Hi, sorry for the short answer before... I will give a try, you have to correct me if i'm wrong. And i don't want to confuse people... 1) new String(" aa "); this is in fact the copy-constructor of string. So first a string -literal is created (" aa "), then a new String-Object is created. Now this is the point where i'm not that sure.... Is the String-literal (" aa ") treated as an String-Object or not??? I would vote for yes, and so this creates in fact 2 Strings... 2) trim(). Cause there are whitespaces before and after the "aa", trim() returns a new String... 3) same with substring(), returns a new String-Object 4) replace() also, returns a new String-Object... So, if you take the the two from the first one, plus the 3 more, you get 5.... Hope that helps, as always correct me if i'm wrong cheers Oliver
Oliver, If you refer to sections 3.10.5 & 4.3.3 of the Java Language Spec (softcopy HTML version, not sure if the book is organized the same way) it discusses String literals and the fact that they are references to instances of class String. So it sure looks like 5 is the right answer (if I am understanding the JLS correctly). You should have access to the JLS via the docs/index.html page of the JDK you downloaded. John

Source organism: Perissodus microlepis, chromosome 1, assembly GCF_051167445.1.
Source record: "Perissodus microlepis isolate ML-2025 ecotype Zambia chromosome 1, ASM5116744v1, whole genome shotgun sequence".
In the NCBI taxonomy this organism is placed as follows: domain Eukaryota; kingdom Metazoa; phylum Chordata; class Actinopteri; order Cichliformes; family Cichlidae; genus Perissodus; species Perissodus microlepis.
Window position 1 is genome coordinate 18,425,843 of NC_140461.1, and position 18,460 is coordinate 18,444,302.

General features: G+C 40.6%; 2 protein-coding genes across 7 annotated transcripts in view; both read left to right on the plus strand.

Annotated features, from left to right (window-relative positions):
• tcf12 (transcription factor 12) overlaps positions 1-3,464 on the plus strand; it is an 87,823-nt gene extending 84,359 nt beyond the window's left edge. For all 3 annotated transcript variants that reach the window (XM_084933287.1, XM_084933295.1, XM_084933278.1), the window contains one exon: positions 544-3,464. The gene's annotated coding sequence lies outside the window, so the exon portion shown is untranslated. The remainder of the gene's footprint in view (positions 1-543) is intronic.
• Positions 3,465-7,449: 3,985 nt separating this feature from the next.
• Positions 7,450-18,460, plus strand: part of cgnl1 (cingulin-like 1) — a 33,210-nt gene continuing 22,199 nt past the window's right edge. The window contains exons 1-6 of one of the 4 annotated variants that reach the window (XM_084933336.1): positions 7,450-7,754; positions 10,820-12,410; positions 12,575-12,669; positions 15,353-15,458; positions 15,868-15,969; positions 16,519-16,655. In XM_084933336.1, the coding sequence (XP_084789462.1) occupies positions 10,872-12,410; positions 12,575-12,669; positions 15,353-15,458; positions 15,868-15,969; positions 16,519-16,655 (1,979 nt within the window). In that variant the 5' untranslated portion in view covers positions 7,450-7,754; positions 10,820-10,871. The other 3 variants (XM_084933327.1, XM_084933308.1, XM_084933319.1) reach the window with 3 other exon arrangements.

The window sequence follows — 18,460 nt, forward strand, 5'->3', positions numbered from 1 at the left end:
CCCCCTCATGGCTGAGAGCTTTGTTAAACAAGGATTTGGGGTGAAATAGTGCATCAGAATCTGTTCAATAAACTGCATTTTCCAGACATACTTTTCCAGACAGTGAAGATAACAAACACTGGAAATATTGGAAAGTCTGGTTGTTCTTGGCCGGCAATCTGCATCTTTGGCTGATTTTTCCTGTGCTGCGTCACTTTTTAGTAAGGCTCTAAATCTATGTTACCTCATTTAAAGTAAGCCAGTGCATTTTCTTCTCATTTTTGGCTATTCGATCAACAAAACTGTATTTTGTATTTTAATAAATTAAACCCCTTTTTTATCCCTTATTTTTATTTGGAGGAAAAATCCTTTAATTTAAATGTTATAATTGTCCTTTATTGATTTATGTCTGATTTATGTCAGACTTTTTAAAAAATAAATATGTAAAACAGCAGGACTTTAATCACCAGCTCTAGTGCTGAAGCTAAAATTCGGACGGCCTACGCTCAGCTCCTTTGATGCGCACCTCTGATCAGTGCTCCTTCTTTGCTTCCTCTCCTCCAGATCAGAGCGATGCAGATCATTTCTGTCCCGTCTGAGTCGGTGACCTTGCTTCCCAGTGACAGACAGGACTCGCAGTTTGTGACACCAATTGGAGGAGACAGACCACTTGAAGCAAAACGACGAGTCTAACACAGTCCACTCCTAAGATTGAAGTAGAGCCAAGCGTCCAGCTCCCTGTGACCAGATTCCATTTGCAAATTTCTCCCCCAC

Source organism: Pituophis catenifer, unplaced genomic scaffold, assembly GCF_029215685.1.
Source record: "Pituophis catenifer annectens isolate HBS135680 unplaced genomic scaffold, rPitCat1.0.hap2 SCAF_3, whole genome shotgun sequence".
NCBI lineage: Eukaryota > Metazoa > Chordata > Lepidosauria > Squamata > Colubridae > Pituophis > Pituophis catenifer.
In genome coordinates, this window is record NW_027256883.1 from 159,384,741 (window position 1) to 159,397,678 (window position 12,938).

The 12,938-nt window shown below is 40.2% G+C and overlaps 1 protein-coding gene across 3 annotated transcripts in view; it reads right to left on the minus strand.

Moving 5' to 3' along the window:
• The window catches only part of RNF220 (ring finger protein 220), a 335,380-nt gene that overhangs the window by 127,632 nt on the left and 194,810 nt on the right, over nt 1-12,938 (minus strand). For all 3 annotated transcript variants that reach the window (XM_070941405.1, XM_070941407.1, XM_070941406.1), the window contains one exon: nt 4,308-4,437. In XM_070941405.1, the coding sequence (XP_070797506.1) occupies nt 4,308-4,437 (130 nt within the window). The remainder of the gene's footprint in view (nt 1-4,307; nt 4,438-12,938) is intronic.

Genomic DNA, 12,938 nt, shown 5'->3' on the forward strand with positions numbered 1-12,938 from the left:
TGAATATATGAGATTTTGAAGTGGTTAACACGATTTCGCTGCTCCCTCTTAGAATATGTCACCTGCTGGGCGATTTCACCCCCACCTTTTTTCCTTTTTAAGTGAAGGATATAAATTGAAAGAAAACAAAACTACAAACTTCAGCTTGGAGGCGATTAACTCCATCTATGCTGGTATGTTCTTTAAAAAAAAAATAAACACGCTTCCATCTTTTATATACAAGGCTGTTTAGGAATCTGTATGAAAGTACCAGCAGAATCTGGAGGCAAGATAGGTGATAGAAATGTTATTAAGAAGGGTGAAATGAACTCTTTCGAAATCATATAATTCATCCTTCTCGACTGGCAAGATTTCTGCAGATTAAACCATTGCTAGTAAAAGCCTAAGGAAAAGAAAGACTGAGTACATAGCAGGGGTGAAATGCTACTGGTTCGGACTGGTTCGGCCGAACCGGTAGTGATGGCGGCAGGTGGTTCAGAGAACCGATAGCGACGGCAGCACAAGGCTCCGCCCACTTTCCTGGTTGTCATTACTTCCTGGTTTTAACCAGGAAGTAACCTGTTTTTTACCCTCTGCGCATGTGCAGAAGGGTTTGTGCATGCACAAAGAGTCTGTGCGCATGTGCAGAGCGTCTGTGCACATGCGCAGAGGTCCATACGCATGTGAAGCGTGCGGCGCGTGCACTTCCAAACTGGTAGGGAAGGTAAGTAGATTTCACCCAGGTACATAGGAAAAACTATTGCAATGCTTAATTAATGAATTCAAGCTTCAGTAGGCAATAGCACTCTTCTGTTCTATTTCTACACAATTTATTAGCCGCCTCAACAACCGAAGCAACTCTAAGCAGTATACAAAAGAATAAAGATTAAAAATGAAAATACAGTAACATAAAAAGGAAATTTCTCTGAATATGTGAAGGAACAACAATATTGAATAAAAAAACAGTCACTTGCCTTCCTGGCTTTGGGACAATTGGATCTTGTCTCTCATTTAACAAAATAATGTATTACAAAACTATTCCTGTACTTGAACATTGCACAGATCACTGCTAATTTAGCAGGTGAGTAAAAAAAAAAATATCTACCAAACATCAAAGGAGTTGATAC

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Sorry for raining the parade, but I must remind 'Girish P' that PROPER NAMES ARE NOW REQUIRED!! Please Read the JavaRanch naming policy for more details. Javaranch appreciates your cooperation to comply with the official naming policy. Please rergister yourself with proper last name & help javaranch to maintain the decorum of the forum. YOUR FRIENDLY BARTENDER SHAILESH. [This message has been edited by shailesh sonavadekar (edited November 21, 2000).]
Good Morning friends... String s=new String(" aa ").trim(..).substring(..).replace(..); Well I think it will create 4 string objects. 1. String s=new String(" aa ") 2. s.trim() 3. s.substring 4. s.replace Can any one explain more clearly how it is 5.
Actually I think the answer is at most 5 and at least 3. As Oliver said, the first line creates 2 strings, which he provides a good explanation from above, and since " aa " has spacing, then the trim function will return a new string, so that gives you 3. But since we don't know the arguments of substring and replace, they may or may not return a new string. So you can have from 3 to 5 strings created here. Just thought I would throw that out there.
Hi, The answer is 4. When you create a string by saying new String(..), then only one string is created. It is filled with the value given as argument to the constructor. If no value is given, the String object stores a value of null in it. Three subsequent methods of String are called which return String objects, and hence 1+3=4 String objects are created. Hope I am clear. Regds, Aparna
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